And if we’re not sufficiently represented in popular culture, then perhaps it’s because of novelists such as Hsu-Ming Teo who insists on trying to write literary fiction with modest sales rather than turning to the blockbuster sales of a paranormal fantasy and romance author such as Nalini Singh who populates the space of the popular with Asian characters, thus normalising them as the protagonists of fiction.


Hsu-Ming Teo, novelist

Okay, I think this is my cue to step in and ruminate about being an Asian Australian writer. When I wrote my first novel, Love and Vertigo, I didn’t realise I was writing an Asian Australian novel. Wenche Ommundsen (2011) has observed this about many late 20th century Asian Australian writers: we didn’t know we were creating Asian Australian literature. I had simply finished my PhD dissertation on a topic in British imperial women’s history, I had spare time, and I wanted to read about somebody from my own background. I hadn’t read Amy Tan at that stage, but I had read Lilian Ng’s Silver Sister, Beth Yahp’s Crocodile Fury, and Brian Castro, of course. I didn’t set out to write an Asian Australian novel because I was writing about very specific histories: Singapore under the Japanese Occupation during the Second World War, the sectarian violence against Indians and Chinese in Malaysia during the 13 May 1969 incident, and the centripetal collapse of a patriarchal, diasporic Chinese family upon immigration to Sydney.

The story drew upon my parents’ timeline in Singapore, Malaysia, and migration to Australia, but it was not otherwise autobiographical. It drew upon my research into the history of the relevant periods, and upon oral interviews with relatives and my parents’ friends. It drew upon my then obsession with Milan Kundera and Chet Baker, it drew from my feminist scholarship into rape and sexual violence in German history, and it was framed around my aunt’s suicide as an inciting incident. I didn’t understand it as a migration novel or multicultural, Asian Australian novel until it was labelled that way. I had always conceived of it as a type of Sinicized Madame Bovary, with its exploration of romantic love (a theme Dr Teo continues to investigate in her research) mashed up with the dissection of a family that falls apart.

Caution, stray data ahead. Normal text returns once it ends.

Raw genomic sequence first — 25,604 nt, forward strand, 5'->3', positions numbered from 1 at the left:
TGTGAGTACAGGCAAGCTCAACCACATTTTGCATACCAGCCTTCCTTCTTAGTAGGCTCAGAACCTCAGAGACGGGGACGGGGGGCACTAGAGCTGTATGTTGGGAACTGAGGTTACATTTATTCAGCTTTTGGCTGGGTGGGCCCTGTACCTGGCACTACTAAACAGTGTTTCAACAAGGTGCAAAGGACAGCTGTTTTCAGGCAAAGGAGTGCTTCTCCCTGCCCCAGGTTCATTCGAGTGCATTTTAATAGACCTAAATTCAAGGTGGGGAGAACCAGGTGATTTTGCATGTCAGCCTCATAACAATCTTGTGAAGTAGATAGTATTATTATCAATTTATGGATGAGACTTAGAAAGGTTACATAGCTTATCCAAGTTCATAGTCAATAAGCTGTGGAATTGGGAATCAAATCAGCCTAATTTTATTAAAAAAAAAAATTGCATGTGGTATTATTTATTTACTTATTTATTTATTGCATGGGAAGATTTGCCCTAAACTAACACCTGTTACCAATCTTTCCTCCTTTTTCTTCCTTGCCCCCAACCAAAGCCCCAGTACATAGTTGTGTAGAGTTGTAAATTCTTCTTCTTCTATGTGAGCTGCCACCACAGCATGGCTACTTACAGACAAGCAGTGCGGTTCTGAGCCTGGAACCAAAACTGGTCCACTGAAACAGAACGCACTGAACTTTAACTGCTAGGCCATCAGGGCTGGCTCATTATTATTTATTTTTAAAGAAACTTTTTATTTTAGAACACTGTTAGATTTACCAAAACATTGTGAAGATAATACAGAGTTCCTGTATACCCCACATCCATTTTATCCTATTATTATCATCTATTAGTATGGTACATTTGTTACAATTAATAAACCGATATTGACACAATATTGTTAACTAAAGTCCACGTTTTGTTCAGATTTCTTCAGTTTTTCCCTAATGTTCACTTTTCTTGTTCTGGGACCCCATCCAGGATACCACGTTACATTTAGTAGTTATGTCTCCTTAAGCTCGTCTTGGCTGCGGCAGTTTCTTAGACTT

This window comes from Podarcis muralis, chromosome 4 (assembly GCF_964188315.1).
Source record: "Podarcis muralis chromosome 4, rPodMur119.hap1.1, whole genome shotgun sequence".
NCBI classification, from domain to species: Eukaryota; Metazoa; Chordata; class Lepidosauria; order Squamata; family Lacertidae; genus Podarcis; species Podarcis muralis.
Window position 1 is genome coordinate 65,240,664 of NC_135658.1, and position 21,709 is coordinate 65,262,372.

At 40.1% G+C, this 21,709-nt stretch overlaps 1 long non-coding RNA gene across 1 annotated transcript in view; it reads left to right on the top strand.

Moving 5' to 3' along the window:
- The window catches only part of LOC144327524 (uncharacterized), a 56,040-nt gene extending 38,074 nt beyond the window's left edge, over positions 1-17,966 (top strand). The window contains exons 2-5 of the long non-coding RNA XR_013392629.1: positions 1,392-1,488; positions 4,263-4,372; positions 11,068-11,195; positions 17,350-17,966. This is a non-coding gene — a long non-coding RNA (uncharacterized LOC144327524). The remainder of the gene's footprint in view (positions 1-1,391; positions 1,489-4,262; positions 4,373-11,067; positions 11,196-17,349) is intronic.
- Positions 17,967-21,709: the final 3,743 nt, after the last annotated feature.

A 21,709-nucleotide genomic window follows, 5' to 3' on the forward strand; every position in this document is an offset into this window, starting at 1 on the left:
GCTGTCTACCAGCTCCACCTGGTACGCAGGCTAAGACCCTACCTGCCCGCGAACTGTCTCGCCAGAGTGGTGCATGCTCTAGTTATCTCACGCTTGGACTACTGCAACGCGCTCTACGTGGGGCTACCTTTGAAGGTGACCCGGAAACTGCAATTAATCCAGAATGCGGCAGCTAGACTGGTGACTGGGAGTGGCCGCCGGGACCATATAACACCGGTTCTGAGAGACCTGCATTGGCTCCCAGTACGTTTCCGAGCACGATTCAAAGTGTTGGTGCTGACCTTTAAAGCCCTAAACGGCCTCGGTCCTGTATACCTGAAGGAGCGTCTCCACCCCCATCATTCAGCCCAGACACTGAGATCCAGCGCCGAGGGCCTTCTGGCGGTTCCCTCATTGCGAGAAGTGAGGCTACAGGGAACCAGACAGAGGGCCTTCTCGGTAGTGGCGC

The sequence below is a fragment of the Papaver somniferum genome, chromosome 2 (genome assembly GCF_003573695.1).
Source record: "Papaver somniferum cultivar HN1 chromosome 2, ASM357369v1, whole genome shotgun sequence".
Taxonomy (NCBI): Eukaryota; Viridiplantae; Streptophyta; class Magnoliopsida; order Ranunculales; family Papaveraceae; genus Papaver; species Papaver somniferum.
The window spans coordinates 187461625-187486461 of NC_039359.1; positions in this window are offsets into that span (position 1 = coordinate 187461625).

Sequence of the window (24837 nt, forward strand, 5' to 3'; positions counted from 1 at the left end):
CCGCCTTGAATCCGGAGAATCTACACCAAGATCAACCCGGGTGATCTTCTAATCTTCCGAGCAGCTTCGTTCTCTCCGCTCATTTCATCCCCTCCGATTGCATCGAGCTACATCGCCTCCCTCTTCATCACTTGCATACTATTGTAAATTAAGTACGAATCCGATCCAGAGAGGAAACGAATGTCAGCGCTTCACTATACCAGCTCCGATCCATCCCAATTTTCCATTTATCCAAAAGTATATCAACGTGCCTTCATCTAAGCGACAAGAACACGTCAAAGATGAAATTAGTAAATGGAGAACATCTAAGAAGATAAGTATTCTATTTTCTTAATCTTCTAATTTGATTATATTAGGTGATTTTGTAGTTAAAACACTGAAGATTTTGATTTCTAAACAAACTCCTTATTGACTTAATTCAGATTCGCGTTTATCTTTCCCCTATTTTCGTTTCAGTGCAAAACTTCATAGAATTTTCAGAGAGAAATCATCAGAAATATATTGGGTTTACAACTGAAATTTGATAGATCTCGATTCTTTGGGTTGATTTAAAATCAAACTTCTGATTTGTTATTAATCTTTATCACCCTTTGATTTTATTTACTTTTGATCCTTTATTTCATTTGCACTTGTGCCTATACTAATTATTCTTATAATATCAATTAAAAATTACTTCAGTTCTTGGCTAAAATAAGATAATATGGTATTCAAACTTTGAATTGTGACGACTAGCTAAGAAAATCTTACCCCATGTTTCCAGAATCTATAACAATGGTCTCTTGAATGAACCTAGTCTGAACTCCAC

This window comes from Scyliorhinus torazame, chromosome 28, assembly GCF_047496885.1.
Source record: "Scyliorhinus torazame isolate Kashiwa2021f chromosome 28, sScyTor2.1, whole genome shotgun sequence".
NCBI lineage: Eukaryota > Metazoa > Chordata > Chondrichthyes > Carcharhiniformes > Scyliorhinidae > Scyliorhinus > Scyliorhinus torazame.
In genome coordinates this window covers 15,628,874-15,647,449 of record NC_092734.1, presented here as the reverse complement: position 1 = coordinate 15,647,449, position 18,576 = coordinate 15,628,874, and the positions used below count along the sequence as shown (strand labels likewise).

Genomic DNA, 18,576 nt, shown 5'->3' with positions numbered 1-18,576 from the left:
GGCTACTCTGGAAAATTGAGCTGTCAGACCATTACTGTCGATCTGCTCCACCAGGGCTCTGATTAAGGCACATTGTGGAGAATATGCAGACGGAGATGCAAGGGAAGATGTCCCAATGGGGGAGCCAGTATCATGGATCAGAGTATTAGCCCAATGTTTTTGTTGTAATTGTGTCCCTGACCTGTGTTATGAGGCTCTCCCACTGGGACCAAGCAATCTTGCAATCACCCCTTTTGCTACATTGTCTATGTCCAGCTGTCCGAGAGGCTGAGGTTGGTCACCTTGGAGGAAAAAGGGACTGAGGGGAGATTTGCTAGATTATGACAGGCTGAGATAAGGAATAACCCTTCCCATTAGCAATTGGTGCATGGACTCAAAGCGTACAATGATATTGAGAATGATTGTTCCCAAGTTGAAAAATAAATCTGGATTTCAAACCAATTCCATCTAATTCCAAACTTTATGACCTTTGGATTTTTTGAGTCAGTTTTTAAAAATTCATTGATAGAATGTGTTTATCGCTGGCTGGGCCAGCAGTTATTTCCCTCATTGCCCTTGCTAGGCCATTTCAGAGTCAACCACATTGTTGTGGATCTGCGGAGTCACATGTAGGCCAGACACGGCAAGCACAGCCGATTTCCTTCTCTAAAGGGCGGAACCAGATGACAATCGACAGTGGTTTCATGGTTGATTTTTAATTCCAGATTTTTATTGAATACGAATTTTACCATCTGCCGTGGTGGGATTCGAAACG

When the novel won The Australian/Vogel Literary Award, I didn’t question whether it had won because it ticked the multicultural-diversity box, although later I would wonder (and still do) about its literary merit after Robert Dessaix’s Australian Book Review article (qtd. Ommundsen 508) in which he claimed the writing of minority authors was simply not very good – even though Robert Dessaix himself had been one of my Vogel judges. This point about aesthetic merit is not a question that I’m particularly bothered by, incidentally. I find it intriguing, inspiring, maddening, and it ultimately fuels the third novel I’m writing, which is partly about whether a counter-tenor singer in early 20th century Melbourne and Shanghai cannot succeed in his career because he is part-Chinese, part-German, or whether he can’t succeed because he’s simply not good enough – especially in an age that exalted the big tenor voice of Grand Opera and found the counter-tenor voice outdated. I don’t feel offended by the question of literariness because I never wrote my first book as a literary novel to begin with (despite what Ming claims). I was aiming squarely for the middle-brow market because I started writing the novel as a story that my brother – who hates reading and probably hasn’t cracked a novel since Year 12 – might want to read. And he did. When I gave him the first four chapters and he finished reading them within a couple of days and asked for the next chapter, I knew that I was telling a story that someone ordinary, someone without a taste and patience for Capital L Literature, might want to read.